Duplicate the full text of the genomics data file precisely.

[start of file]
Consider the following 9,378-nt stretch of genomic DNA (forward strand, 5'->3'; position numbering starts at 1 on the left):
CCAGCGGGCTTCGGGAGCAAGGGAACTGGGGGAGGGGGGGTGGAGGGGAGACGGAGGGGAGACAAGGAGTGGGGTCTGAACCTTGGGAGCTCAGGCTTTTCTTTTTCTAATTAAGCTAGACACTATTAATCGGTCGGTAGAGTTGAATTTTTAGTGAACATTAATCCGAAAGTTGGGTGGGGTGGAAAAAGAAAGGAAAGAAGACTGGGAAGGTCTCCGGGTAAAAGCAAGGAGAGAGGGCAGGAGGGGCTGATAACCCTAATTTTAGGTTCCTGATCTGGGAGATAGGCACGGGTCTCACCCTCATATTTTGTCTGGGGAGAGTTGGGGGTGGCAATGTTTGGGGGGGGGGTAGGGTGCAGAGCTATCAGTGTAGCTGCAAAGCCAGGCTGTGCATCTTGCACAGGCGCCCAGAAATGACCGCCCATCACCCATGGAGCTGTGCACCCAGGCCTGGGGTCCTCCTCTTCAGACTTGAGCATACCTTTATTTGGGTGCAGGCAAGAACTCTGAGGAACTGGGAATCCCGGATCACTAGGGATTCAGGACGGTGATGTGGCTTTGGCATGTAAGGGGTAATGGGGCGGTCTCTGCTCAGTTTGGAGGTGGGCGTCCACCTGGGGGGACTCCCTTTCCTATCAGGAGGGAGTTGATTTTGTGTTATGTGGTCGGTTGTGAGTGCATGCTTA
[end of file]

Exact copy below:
Consider the following 9,378-nt stretch of genomic DNA (forward strand, 5'->3'; position numbering starts at 1 on the left):
CCAGCGGGCTTCGGGAGCAAGGGAACTGGGGGAGGGGGGGTGGAGGGGAGACGGAGGGGAGACAAGGAGTGGGGTCTGAACCTTGGGAGCTCAGGCTTTTCTTTTTCTAATTAAGCTAGACACTATTAATCGGTCGGTAGAGTTGAATTTTTAGTGAACATTAATCCGAAAGTTGGGTGGGGTGGAAAAAGAAAGGAAAGAAGACTGGGAAGGTCTCCGGGTAAAAGCAAGGAGAGAGGGCAGGAGGGGCTGATAACCCTAATTTTAGGTTCCTGATCTGGGAGATAGGCACGGGTCTCACCCTCATATTTTGTCTGGGGAGAGTTGGGGGTGGCAATGTTTGGGGGGGGGGTAGGGTGCAGAGCTATCAGTGTAGCTGCAAAGCCAGGCTGTGCATCTTGCACAGGCGCCCAGAAATGACCGCCCATCACCCATGGAGCTGTGCACCCAGGCCTGGGGTCCTCCTCTTCAGACTTGAGCATACCTTTATTTGGGTGCAGGCAAGAACTCTGAGGAACTGGGAATCCCGGATCACTAGGGATTCAGGACGGTGATGTGGCTTTGGCATGTAAGGGGTAATGGGGCGGTCTCTGCTCAGTTTGGAGGTGGGCGTCCACCTGGGGGGACTCCCTTTCCTATCAGGAGGGAGTTGATTTTGTGTTATGTGGTCGGTTGTGAGTGCATGCTTA